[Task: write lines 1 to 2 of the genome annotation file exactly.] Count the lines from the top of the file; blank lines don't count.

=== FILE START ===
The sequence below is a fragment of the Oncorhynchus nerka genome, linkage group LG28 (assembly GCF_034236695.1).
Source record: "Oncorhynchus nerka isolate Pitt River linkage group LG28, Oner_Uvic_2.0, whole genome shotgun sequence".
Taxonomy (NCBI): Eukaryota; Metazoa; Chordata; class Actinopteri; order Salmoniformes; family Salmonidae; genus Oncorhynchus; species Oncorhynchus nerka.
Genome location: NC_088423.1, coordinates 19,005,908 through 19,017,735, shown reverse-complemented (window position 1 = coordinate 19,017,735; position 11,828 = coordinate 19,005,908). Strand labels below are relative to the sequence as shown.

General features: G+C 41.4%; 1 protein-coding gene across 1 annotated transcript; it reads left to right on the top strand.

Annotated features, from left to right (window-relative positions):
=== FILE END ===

The sequence below is a fragment of the Oncorhynchus nerka genome, linkage group LG28 (assembly GCF_034236695.1).
Source record: "Oncorhynchus nerka isolate Pitt River linkage group LG28, Oner_Uvic_2.0, whole genome shotgun sequence".